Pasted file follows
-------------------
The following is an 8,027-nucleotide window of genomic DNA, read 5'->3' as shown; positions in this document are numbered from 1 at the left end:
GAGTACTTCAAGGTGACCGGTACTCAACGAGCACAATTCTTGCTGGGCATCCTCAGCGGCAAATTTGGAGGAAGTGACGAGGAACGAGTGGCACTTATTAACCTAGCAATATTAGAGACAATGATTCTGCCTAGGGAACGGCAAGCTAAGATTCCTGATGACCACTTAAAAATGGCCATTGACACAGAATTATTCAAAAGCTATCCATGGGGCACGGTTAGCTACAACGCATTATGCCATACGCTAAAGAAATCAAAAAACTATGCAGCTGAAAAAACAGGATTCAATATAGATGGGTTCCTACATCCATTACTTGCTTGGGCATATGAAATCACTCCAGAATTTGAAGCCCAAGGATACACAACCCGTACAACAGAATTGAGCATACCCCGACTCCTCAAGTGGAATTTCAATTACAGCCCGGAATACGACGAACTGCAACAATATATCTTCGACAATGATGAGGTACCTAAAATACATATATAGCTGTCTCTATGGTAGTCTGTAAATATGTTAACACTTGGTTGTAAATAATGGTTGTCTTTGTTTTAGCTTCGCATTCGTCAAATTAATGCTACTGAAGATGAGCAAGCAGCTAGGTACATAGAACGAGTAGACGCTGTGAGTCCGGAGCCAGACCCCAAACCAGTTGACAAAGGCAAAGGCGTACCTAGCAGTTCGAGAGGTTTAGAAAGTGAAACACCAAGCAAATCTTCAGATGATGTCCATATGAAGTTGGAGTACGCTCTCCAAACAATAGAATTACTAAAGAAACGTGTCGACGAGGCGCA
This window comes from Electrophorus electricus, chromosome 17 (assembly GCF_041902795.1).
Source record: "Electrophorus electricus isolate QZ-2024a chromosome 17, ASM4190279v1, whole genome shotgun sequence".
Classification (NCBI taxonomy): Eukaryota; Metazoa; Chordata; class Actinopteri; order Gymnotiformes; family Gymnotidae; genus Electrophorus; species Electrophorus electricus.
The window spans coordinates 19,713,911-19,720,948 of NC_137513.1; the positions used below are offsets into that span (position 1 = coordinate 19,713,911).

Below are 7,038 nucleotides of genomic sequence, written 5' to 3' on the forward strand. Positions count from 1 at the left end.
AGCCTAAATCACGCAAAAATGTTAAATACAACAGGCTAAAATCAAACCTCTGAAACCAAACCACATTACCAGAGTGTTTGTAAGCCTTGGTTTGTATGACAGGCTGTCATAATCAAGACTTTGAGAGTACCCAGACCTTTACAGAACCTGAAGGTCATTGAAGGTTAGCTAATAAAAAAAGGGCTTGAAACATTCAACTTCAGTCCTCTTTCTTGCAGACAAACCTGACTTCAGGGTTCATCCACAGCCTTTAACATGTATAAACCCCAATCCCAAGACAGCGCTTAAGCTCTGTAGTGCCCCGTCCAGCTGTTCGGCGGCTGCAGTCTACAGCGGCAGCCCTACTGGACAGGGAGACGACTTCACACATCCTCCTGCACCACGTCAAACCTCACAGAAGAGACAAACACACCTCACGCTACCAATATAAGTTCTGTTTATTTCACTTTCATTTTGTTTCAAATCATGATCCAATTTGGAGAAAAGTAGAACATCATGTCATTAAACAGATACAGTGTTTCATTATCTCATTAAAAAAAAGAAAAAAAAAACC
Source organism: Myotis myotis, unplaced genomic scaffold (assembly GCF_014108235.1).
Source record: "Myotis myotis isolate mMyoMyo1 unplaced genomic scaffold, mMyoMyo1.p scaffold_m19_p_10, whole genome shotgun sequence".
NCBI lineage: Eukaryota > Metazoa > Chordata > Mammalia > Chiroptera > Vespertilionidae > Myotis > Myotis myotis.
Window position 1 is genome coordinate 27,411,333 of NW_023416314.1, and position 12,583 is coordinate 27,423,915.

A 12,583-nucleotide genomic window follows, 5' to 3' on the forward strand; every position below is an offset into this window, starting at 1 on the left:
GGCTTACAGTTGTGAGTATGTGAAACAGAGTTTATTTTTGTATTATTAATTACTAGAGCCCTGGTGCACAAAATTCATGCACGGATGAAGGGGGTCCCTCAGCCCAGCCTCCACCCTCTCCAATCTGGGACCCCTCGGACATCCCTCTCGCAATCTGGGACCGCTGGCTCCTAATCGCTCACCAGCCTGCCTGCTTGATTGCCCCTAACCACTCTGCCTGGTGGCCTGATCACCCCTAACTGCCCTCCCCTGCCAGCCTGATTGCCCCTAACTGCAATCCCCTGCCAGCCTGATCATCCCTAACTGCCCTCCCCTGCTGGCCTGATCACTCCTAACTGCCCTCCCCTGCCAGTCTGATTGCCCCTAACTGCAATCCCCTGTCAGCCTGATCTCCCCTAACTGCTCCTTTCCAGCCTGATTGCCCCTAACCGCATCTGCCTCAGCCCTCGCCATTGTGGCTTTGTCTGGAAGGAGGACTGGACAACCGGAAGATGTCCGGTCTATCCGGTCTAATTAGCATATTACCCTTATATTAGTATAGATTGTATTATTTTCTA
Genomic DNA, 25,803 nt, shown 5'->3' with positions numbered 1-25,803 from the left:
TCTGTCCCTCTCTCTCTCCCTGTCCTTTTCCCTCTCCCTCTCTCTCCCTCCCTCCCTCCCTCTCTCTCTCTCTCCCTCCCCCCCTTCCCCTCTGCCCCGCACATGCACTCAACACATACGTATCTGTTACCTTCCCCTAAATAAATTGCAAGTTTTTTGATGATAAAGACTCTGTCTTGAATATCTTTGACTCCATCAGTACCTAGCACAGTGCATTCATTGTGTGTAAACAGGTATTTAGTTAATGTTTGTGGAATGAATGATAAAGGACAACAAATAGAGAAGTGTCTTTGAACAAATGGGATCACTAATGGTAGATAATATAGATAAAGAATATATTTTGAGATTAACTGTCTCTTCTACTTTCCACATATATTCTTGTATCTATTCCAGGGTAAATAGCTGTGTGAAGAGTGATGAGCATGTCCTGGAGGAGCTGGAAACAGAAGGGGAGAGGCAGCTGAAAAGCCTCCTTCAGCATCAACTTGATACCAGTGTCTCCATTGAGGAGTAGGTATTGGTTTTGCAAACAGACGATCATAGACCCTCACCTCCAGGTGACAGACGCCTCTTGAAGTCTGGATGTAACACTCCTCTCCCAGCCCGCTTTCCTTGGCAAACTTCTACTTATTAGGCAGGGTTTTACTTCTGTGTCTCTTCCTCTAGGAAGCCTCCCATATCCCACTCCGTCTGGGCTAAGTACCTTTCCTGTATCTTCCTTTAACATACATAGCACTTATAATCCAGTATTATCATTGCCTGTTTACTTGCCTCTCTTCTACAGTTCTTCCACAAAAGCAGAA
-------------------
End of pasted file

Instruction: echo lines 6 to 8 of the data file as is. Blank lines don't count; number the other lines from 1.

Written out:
The window spans coordinates 19,713,911-19,720,948 of NC_137513.1; the positions used below are offsets into that span (position 1 = coordinate 19,713,911).

Below are 7,038 nucleotides of genomic sequence, written 5' to 3' on the forward strand. Positions count from 1 at the left end.
AGCCTAAATCACGCAAAAATGTTAAATACAACAGGCTAAAATCAAACCTCTGAAACCAAACCACATTACCAGAGTGTTTGTAAGCCTTGGTTTGTATGACAGGCTGTCATAATCAAGACTTTGAGAGTACCCAGACCTTTACAGAACCTGAAGGTCATTGAAGGTTAGCTAATAAAAAAAGGGCTTGAAACATTCAACTTCAGTCCTCTTTCTTGCAGACAAACCTGACTTCAGGGTTCATCCACAGCCTTTAACATGTATAAACCCCAATCCCAAGACAGCGCTTAAGCTCTGTAGTGCCCCGTCCAGCTGTTCGGCGGCTGCAGTCTACAGCGGCAGCCCTACTGGACAGGGAGACGACTTCACACATCCTCCTGCACCACGTCAAACCTCACAGAAGAGACAAACACACCTCACGCTACCAATATAAGTTCTGTTTATTTCACTTTCATTTTGTTTCAAATCATGATCCAATTTGGAGAAAAGTAGAACATCATGTCATTAAACAGATACAGTGTTTCATTATCTCATTAAAAAAAAGAAAAAAAAAACC